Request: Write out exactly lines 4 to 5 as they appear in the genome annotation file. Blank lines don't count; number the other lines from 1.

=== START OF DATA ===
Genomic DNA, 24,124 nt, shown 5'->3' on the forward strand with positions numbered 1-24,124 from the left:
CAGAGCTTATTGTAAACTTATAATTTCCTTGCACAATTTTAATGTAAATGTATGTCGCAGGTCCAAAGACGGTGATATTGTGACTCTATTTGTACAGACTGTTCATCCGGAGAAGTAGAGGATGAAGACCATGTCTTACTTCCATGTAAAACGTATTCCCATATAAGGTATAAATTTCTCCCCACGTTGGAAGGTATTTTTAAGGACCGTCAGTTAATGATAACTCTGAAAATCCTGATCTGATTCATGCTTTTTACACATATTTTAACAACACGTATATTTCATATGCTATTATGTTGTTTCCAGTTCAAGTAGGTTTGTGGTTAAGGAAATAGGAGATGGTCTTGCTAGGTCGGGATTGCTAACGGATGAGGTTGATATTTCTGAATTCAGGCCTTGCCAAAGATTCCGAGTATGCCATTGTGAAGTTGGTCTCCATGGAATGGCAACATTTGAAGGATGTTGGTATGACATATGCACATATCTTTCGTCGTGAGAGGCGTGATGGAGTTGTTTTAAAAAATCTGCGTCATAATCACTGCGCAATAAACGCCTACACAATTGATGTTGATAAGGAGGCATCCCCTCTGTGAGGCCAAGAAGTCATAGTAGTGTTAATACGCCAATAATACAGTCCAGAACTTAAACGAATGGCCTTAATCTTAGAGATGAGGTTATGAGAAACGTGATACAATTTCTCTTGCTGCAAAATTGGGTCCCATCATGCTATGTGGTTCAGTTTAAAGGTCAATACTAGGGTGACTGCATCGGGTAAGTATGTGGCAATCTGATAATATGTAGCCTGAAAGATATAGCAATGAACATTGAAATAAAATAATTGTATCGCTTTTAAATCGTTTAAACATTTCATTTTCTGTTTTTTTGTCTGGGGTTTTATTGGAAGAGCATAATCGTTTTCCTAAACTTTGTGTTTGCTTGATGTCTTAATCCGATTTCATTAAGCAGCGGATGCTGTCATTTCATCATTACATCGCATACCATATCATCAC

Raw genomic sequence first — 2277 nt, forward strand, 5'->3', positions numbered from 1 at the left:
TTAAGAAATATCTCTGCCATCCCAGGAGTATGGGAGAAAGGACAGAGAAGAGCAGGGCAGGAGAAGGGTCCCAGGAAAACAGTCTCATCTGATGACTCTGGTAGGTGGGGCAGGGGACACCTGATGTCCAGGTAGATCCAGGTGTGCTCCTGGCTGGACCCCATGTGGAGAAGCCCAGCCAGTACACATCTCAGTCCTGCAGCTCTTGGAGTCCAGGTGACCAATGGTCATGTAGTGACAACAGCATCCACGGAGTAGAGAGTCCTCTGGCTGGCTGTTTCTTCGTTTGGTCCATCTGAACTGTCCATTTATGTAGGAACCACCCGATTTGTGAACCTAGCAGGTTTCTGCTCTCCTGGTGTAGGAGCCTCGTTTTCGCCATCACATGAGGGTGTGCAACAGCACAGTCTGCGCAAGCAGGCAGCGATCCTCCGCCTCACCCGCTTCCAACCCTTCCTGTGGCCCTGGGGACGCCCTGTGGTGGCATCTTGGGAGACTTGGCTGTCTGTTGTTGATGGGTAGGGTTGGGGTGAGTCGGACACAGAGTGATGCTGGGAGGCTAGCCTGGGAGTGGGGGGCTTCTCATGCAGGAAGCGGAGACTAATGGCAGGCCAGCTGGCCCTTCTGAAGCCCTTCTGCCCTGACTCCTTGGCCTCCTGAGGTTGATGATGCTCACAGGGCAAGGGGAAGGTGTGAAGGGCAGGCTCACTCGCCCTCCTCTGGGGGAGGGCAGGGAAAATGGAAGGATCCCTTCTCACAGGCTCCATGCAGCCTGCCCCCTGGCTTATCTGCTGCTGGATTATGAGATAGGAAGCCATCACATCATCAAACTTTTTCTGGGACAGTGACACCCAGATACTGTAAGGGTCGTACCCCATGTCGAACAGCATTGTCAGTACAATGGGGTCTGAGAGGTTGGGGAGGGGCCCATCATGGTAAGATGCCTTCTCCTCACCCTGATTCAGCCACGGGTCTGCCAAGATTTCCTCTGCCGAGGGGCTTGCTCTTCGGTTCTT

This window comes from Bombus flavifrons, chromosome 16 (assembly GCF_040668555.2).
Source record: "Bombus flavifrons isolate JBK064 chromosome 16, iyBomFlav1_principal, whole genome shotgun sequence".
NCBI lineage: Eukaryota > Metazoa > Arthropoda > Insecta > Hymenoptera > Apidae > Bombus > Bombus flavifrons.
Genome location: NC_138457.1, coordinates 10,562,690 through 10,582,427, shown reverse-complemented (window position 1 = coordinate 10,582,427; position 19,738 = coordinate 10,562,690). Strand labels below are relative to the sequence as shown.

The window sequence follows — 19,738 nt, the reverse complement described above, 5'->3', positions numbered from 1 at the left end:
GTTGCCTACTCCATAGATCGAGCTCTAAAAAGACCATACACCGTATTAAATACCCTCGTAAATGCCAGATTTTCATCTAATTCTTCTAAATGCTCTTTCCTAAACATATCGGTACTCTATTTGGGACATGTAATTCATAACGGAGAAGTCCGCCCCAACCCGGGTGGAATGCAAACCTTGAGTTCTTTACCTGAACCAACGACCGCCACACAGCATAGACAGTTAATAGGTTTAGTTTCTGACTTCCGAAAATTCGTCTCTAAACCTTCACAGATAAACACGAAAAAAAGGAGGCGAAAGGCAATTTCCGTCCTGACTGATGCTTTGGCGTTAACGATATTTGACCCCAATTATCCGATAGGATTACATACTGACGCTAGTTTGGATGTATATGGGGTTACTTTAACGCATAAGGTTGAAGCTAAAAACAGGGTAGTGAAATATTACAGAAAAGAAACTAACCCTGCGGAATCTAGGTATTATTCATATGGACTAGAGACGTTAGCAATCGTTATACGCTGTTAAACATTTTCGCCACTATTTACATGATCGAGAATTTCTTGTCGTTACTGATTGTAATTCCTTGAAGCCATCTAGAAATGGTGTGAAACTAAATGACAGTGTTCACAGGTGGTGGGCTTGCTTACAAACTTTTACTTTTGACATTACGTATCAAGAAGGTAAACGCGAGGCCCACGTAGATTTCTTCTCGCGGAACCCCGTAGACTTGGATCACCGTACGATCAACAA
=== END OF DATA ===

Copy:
TTAAGAAATATCTCTGCCATCCCAGGAGTATGGGAGAAAGGACAGAGAAGAGCAGGGCAGGAGAAGGGTCCCAGGAAAACAGTCTCATCTGATGACTCTGGTAGGTGGGGCAGGGGACACCTGATGTCCAGGTAGATCCAGGTGTGCTCCTGGCTGGACCCCATGTGGAGAAGCCCAGCCAGTACACATCTCAGTCCTGCAGCTCTTGGAGTCCAGGTGACCAATGGTCATGTAGTGACAACAGCATCCACGGAGTAGAGAGTCCTCTGGCTGGCTGTTTCTTCGTTTGGTCCATCTGAACTGTCCATTTATGTAGGAACCACCCGATTTGTGAACCTAGCAGGTTTCTGCTCTCCTGGTGTAGGAGCCTCGTTTTCGCCATCACATGAGGGTGTGCAACAGCACAGTCTGCGCAAGCAGGCAGCGATCCTCCGCCTCACCCGCTTCCAACCCTTCCTGTGGCCCTGGGGACGCCCTGTGGTGGCATCTTGGGAGACTTGGCTGTCTGTTGTTGATGGGTAGGGTTGGGGTGAGTCGGACACAGAGTGATGCTGGGAGGCTAGCCTGGGAGTGGGGGGCTTCTCATGCAGGAAGCGGAGACTAATGGCAGGCCAGCTGGCCCTTCTGAAGCCCTTCTGCCCTGACTCCTTGGCCTCCTGAGGTTGATGATGCTCACAGGGCAAGGGGAAGGTGTGAAGGGCAGGCTCACTCGCCCTCCTCTGGGGGAGGGCAGGGAAAATGGAAGGATCCCTTCTCACAGGCTCCATGCAGCCTGCCCCCTGGCTTATCTGCTGCTGGATTATGAGATAGGAAGCCATCACATCATCAAACTTTTTCTGGGACAGTGACACCCAGATACTGTAAGGGTCGTACCCCATGTCGAACAGCATTGTCAGTACAATGGGGTCTGAGAGGTTGGGGAGGGGCCCATCATGGTAAGATGCCTTCTCCTCACCCTGATTCAGCCACGGGTCTGCCAAGATTTCCTCTGCCGAGGGGCTTGCTCTTCGGTTCTT

This window comes from Bombus flavifrons, chromosome 16 (assembly GCF_040668555.2).